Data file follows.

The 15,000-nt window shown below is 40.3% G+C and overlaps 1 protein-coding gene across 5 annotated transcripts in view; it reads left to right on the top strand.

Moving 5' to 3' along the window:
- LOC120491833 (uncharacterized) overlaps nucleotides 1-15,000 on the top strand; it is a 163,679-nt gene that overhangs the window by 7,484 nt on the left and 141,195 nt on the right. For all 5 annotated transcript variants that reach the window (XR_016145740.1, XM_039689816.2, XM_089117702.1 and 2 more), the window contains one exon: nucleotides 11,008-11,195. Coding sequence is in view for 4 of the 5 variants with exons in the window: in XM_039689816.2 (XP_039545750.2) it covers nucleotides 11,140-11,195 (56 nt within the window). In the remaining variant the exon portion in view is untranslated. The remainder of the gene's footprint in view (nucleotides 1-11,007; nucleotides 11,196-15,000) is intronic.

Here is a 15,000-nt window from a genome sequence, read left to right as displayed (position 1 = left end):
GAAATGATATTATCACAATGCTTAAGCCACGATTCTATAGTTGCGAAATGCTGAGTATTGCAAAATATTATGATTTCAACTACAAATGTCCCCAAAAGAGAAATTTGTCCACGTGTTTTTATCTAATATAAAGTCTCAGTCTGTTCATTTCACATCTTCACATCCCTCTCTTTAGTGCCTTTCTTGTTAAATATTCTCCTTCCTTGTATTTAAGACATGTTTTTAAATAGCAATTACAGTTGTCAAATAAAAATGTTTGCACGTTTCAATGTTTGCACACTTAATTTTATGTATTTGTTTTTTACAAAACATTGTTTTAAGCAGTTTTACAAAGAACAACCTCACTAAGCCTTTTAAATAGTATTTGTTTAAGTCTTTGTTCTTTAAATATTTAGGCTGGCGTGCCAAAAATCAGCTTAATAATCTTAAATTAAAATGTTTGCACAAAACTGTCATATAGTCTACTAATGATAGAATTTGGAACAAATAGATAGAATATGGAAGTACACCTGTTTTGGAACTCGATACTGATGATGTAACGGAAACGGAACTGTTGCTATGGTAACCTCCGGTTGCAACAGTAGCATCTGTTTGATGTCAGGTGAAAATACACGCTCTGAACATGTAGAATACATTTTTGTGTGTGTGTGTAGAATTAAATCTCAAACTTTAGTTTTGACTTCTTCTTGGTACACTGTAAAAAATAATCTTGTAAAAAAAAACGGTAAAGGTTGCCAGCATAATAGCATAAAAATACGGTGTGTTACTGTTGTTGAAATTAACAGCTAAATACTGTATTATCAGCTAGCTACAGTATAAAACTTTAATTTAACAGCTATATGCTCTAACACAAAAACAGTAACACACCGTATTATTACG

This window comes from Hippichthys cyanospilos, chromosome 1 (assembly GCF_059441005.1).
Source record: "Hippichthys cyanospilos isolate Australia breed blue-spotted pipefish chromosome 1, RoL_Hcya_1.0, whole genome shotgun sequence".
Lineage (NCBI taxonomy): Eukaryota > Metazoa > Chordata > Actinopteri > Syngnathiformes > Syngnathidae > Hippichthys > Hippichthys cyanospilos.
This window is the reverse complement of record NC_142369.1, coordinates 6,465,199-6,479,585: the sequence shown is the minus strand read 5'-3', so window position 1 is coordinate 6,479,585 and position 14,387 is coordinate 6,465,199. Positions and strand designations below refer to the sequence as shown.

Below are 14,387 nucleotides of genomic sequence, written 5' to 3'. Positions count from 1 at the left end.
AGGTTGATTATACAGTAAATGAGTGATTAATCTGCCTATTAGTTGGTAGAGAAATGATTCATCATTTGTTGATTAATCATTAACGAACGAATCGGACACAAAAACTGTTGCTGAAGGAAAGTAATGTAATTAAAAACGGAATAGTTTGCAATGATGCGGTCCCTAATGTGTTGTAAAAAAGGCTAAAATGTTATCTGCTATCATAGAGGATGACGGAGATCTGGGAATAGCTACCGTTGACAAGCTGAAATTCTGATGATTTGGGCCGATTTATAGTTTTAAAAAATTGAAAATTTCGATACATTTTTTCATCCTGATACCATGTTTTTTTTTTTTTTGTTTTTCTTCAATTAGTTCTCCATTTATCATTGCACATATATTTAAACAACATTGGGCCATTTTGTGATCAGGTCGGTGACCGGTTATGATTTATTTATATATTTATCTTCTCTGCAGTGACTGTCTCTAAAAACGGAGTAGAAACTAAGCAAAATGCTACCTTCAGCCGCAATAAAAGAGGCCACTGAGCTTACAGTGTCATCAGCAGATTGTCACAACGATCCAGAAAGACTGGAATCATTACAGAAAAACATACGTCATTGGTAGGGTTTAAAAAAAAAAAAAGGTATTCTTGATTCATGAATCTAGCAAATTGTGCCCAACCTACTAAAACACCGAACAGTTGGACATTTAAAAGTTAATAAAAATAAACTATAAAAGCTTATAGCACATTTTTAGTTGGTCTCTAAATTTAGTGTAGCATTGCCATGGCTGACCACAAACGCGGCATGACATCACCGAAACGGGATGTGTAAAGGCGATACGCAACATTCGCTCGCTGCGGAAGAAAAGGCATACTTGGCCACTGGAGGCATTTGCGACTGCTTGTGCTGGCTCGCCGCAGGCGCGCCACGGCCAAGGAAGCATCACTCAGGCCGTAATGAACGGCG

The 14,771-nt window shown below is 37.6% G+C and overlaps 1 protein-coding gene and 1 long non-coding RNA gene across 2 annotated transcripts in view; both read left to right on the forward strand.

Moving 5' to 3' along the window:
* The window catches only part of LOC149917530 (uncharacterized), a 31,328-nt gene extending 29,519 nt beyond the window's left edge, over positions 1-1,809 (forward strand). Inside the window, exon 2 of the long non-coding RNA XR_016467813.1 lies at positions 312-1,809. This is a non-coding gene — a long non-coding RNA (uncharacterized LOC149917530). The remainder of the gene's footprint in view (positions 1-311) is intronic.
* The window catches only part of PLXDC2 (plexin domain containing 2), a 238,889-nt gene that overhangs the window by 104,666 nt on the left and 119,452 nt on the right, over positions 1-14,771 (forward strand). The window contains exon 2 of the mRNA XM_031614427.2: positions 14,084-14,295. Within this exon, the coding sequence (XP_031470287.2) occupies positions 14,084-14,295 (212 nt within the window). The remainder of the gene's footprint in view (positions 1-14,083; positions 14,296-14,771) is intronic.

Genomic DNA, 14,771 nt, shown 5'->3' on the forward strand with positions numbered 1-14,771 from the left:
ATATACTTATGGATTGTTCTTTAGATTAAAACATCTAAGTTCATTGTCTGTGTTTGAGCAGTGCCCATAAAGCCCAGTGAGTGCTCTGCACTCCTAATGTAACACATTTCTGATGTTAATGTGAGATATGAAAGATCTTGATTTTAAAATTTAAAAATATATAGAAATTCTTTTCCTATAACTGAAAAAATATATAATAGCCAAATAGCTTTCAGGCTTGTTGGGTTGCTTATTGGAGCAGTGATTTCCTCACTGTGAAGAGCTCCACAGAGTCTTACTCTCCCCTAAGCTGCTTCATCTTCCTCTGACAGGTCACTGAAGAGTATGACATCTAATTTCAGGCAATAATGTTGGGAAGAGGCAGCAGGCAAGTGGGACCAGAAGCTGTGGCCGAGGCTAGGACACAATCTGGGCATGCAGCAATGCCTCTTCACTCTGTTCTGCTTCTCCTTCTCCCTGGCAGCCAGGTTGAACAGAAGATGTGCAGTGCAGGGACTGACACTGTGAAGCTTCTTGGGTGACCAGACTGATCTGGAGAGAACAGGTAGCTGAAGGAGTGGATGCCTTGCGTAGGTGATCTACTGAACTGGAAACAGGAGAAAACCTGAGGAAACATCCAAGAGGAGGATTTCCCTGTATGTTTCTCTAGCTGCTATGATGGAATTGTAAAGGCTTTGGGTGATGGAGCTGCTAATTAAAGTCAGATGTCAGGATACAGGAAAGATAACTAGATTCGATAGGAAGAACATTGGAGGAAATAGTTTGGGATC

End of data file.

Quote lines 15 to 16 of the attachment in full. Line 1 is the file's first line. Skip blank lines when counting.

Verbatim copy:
* The window catches only part of PLXDC2 (plexin domain containing 2), a 238,889-nt gene that overhangs the window by 104,666 nt on the left and 119,452 nt on the right, over positions 1-14,771 (forward strand). The window contains exon 2 of the mRNA XM_031614427.2: positions 14,084-14,295. Within this exon, the coding sequence (XP_031470287.2) occupies positions 14,084-14,295 (212 nt within the window). The remainder of the gene's footprint in view (positions 1-14,083; positions 14,296-14,771) is intronic.

Genomic DNA, 14,771 nt, shown 5'->3' on the forward strand with positions numbered 1-14,771 from the left: